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The Teeth of God

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Harad

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If one takes at face value Letter 246 in the Letters of JRR Tolkien, and many people do:

http://www.thetolkienforum.com/showthread.php?s=&threadid=3432&pagenumber=4

then no one could have willingly destroyed the OneRing.

Only the Teeth of Gollum stood between the victory of Sauron and the defeat of Sauron (Evil). And Gollum, of course, delivered the defeat of Sauron accidentally.

But how did Gollum get to the Cracks of Doom? Through the "pity" of Bilbo, and the "tolerance" of Gandalf, Aragorn, the Woodelves, Sauron, Shelob, Frodo, Sam, and Faramir, at least. And what was Gollum but a fallen Man, a murderer and a thief?

So are we to believe that Man can not achieve Good directly by his own deeds, but only indirectly through the tolerance of fallen Man and/or happenstance?
 

Goro Shimura

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The "good guys" did not merely tolerate Gollum.

They sought his "cure--" they wanted him to experience a transformed, rededicated life.

The same thing was sought for Saruman.
 

Elanor2

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Originally posted by Goroshimura
They sought his "cure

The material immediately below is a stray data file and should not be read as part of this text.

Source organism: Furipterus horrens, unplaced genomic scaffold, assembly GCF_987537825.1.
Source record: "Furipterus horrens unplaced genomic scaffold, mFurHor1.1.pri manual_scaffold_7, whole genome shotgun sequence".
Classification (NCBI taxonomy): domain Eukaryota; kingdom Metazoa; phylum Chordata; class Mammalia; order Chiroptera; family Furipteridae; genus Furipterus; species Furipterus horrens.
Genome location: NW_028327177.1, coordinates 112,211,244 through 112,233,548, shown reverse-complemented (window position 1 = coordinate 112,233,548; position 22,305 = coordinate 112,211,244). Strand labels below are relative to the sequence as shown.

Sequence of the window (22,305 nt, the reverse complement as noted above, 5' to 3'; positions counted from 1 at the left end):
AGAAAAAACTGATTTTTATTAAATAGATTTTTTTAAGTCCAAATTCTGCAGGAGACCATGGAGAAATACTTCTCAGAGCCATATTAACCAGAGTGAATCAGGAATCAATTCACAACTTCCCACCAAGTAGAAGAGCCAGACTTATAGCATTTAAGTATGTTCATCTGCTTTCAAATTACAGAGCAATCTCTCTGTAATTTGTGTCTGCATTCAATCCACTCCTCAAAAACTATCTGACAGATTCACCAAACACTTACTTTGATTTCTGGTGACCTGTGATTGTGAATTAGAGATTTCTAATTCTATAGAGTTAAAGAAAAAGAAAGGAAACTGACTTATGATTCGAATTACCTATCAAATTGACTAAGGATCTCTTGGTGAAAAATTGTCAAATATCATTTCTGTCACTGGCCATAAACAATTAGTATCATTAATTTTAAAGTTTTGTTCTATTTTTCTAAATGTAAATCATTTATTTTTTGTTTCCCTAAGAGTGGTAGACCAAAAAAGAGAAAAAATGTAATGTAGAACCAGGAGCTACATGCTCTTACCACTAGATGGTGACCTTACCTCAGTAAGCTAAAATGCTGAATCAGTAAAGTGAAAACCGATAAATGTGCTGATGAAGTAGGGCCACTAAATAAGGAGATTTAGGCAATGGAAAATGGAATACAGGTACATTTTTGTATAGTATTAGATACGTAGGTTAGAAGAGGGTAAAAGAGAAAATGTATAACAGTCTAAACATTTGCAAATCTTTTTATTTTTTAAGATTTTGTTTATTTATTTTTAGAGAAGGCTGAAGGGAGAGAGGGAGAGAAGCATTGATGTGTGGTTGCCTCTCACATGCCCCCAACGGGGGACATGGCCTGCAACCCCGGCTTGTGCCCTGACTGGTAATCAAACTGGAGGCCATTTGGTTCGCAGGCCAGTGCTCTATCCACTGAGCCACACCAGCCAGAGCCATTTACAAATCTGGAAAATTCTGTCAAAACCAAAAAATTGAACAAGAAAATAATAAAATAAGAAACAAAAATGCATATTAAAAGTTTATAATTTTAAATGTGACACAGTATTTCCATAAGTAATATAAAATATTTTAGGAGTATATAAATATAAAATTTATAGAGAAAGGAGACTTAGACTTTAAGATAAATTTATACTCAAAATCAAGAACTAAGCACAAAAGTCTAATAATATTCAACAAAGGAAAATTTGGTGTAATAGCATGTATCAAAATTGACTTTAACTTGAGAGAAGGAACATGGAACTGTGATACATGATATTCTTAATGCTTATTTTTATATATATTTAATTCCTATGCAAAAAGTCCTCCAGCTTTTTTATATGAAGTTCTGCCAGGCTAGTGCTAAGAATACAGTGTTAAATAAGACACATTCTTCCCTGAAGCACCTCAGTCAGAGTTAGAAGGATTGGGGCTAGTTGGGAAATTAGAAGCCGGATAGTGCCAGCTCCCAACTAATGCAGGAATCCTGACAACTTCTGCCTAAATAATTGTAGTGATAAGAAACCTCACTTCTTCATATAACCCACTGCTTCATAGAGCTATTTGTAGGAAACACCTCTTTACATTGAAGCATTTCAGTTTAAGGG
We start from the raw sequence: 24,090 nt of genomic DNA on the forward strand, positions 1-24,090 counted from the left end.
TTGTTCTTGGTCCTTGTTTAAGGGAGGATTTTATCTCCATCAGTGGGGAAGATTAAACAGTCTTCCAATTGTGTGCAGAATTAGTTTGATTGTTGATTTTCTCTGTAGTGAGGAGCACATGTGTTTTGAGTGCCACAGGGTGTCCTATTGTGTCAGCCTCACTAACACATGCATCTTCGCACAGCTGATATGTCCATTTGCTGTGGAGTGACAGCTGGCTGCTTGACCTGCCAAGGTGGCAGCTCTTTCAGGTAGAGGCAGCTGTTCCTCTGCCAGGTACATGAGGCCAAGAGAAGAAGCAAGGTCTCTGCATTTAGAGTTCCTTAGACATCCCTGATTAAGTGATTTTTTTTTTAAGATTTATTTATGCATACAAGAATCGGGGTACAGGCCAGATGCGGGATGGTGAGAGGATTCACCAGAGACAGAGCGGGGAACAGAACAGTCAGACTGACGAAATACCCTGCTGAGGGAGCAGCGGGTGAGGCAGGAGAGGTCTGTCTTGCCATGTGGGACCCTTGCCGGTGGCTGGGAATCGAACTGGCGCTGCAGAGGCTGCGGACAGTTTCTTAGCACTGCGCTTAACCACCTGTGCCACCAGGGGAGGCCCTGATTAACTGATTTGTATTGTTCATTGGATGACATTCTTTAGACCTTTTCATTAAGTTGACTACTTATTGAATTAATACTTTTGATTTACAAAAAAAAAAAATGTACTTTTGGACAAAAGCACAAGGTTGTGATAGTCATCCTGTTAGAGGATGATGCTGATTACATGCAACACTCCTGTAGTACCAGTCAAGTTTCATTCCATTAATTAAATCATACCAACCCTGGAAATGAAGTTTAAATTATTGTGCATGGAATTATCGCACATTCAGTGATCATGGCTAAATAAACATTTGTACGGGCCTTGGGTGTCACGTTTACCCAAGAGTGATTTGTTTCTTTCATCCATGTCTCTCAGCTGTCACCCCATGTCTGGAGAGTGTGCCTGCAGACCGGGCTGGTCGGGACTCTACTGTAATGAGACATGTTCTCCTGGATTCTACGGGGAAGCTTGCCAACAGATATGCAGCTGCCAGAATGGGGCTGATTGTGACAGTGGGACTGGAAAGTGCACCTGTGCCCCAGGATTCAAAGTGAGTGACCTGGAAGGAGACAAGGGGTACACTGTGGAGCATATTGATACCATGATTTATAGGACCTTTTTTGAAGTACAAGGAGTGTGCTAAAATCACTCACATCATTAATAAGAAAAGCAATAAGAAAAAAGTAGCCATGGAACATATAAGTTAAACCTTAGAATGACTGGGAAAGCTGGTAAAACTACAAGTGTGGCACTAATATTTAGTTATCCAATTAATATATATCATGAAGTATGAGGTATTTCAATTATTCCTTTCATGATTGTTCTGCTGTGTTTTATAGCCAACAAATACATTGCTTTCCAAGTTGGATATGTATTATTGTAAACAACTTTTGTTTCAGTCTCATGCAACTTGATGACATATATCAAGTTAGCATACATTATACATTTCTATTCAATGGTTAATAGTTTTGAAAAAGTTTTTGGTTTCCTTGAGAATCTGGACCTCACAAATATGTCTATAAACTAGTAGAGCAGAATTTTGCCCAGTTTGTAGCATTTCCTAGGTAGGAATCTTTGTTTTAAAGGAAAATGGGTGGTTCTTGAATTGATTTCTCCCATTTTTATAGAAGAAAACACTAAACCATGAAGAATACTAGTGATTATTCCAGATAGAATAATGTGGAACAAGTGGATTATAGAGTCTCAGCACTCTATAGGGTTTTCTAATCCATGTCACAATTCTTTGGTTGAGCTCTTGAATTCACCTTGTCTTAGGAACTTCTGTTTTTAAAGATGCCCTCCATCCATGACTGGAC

Yes, the theme of pity and mercy, is central to Tolkien's thought, and so is the one of redemption, of the one act, no matter how small, that erases all your "sins" and saves your soul. Pity, giving a second opportunity... They are good things.

Gollum did not die voluntarily, it is true (he is perhaps the most pityful figure, together with Turin, of Tolkien's literature). Gollum's dead was an accident. But others redeemed themselves because they showed pity to him:

Bilbo: he saved Frodo's soul by not killing Gollum
Gandalf: he ultimately succeded in his goals because he did pity Gollum
Faramir: he saved Gondor (and more)
Aragorn: ditto as Faramir
Sam: ditto as Bilbo
Frodo: he saved himself, and everybody else. (I give Frodo a great part of credit. After all, he carried the damm Ring till the Fire Mountain, and that was a great achievement that must not be forgotten, and his pity and defense of Gollum determined the completion of the task).

As for Saruman, it did not work so well. Perhaps because he had been good at the beginning and had been given many more opportunities than Gollum (which he did not take). He was sadly beyond redemption from Tolkien's point of view I guess. He died on a ditch, neither useful not harmful to anyone.